Getting better, [00:29:00] Tuesday, Wednesday July 31st, with a comment in red crayon that all the two-dimensional multiple gels this date were photographed, or have been photographed, and there are some gels from [name redacted] and [name redacted], which are just beta globin C as I called it only, beta globin C.

More tests again on Thursday, Friday August 2nd, with two-dimensional, and [00:30:00] what I call them, multiple two-dimensional tests.  All four samples on that day had only a single beta globin.  Always testing starch, August 2nd.  A little family.  Tried some Tris buffer, which these suggest that these suggest (inaudible) Tris was not very useful.

These were samples of insulin. [00:31:00] Nice set of results, Tuesday, Wednesday August 6th, where there, it’s clear that the entries were — that these are more being done by Otto, I think, although I was probably doing the photography, I’m not sure exactly.  But all of these were — none of them were — had the double-beta.

Here’s an interesting observation, Wednesday August 7th, haptoglobin purification with a 55mL resin, [00:32:00] and 22mLs of serum, and it was dialyzed serum that had been left nearly two weeks in the cold, and it froze, and thawed, and rather poorly handled.  But nonetheless, using the usual method of putting onto a washed Dowex column, and extracting with 0.1M sodium chloride, collected five tubes, and ran them, and it says enough haptoglobin in #s 1 and 2 to use, with a comment, “surprisingly stable protein.”  So it was a fairly, now a fairly well-established method of making haptoglobin.  Absorption to Dowex resin, and eluting with sodium chloride, hemoglobin [00:33:00] was not involved at all.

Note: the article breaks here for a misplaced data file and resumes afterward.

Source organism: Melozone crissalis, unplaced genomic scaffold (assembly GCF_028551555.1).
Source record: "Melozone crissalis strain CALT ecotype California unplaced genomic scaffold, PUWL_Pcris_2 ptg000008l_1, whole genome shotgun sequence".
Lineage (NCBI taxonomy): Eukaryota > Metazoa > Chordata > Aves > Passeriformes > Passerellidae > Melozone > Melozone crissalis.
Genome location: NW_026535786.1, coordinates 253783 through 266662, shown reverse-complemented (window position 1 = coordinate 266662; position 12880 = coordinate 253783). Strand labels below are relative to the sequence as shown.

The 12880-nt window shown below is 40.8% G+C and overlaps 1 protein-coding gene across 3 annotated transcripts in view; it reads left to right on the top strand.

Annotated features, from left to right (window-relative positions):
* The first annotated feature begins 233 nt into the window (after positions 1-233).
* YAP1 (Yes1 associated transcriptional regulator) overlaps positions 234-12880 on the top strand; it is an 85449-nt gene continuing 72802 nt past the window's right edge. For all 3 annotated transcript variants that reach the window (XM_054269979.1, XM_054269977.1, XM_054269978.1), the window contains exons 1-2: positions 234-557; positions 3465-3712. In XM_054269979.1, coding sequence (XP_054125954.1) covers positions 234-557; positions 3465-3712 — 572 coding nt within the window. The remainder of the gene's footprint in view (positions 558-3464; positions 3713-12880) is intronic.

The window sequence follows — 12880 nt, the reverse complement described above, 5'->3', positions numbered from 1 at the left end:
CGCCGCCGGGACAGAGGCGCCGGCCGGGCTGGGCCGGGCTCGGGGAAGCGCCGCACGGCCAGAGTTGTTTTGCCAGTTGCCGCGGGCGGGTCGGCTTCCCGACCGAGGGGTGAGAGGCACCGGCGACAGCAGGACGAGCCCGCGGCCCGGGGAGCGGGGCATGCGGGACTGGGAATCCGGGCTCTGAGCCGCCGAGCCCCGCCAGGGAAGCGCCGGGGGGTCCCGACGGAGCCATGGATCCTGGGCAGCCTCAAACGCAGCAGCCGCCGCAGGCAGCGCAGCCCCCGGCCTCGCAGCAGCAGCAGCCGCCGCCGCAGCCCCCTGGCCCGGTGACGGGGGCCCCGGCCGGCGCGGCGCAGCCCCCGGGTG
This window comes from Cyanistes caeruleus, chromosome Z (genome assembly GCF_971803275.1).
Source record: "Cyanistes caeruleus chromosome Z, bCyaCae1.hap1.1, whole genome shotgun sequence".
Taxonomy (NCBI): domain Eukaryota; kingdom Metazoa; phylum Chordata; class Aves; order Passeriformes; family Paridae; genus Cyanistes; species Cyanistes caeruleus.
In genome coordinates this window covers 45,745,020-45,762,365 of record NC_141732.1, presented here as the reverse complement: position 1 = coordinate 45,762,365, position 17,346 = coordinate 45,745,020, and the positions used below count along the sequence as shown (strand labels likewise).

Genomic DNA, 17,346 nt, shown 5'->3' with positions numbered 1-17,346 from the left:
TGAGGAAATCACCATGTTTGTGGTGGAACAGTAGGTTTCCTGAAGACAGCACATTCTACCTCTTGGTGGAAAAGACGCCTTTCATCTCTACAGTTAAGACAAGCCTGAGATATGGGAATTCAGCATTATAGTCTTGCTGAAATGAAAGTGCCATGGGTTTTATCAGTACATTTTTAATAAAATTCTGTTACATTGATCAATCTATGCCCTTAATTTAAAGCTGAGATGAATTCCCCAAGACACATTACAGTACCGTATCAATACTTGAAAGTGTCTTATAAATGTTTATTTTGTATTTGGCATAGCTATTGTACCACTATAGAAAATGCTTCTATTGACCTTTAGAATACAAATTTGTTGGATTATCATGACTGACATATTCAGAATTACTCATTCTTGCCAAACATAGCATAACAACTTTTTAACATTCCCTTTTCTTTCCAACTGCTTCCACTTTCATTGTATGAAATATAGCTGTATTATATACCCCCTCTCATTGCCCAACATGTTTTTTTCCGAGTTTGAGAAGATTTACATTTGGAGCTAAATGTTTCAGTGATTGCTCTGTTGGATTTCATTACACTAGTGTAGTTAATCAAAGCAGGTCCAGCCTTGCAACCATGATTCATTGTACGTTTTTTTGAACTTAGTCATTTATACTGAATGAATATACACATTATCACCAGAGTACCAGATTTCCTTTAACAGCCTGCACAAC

Still trying different filter papers, for the first dimension of the filter paper electrophoresis on Wednesday August 7th and 8th, and comments on which filter papers were better, whether they streaked, etc., etc.  Whether there was anything left at the origin, whether they streaked, etc., etc.

Trying to make a synthetic medium instead for the electrophoresis, in applying the sample. [00:34:00] I tried Perspex spheres, vinyl chloride, vinyl acetate, and starch grains, etc.  [Try a centered block?], etc., etc.  Not the answer.  Treated filter paper again, (inaudible) narrowing the choice of filter paper down, 598YD, and 3MM papers treated, was being [00:35:00] investigating.  And I tried plaster, CSH plaster.  CSH is Charlie Haynes.  This is for use in applying the sample to the gel.

Modified filter paper, etc., on August 12th.  Human results are disappointing, August 13th, although the bovines are very good.  This was actually a test on the August 15th, or 13th, was just testing a new Danish starch, so the human results weren’t [00:36:00] as nice as I wanted, but the results with the cattle blood were very good.  More test with zinc insulin.

Friday August 16th, talking about in view of the rather disappointing results on aqueous Danish starch, which gives a highly glazed final gel after staining, and because unhydrolyzed Idaho gave the best results on bovine beta-globin, I decided to try adding unhydrolyzed starch to the Danish, and [00:37:00] see whether it helped.  I still don’t — I think I had not realized, or maybe I never did completely realize that a lot of the problems with the beta globin was on the amount of iron that was present in the sample, or in the starch that was used.

Freshly prepared, [Dr. Hill?] bat serum was testes Thursday, Friday August 23rd, and fairly good, as far as beta-globin is concerned, two-dimensional gel, with and without hemoglobin, was also, didn’t affect the beta-globin, the photographs there.  [00:38:00]

And then on Saturday, August 25, I’m trying to control the hydrolysis of this starch, the aim being to produce a chemical test of correctly hydrolyzed starch.  So testing the total glucose of the supernatant during the hydrolysis, but it looked unpromising.  It didn’t work very well, though I wanted to find a better controlling thing.